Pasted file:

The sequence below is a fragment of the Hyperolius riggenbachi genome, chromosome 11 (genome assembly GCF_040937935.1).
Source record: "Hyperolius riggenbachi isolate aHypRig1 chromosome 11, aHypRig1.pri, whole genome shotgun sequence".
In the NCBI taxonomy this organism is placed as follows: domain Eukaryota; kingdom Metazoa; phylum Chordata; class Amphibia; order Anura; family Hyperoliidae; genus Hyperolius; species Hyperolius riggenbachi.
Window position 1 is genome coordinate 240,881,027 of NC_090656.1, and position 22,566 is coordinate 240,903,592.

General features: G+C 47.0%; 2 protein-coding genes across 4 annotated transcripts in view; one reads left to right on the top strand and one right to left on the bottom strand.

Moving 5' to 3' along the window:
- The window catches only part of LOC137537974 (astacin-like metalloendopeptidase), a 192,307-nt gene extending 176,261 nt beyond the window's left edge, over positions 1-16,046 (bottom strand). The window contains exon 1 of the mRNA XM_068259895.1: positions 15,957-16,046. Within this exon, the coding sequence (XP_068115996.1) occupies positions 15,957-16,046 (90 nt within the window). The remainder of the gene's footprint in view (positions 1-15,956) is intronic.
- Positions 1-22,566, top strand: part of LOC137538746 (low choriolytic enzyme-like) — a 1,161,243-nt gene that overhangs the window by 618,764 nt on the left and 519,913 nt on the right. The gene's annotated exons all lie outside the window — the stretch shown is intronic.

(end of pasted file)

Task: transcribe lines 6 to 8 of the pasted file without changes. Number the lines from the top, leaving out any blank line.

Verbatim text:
Moving 5' to 3' along the window:
- The window catches only part of LOC137537974 (astacin-like metalloendopeptidase), a 192,307-nt gene extending 176,261 nt beyond the window's left edge, over positions 1-16,046 (bottom strand). The window contains exon 1 of the mRNA XM_068259895.1: positions 15,957-16,046. Within this exon, the coding sequence (XP_068115996.1) occupies positions 15,957-16,046 (90 nt within the window). The remainder of the gene's footprint in view (positions 1-15,956) is intronic.
- Positions 1-22,566, top strand: part of LOC137538746 (low choriolytic enzyme-like) — a 1,161,243-nt gene that overhangs the window by 618,764 nt on the left and 519,913 nt on the right. The gene's annotated exons all lie outside the window — the stretch shown is intronic.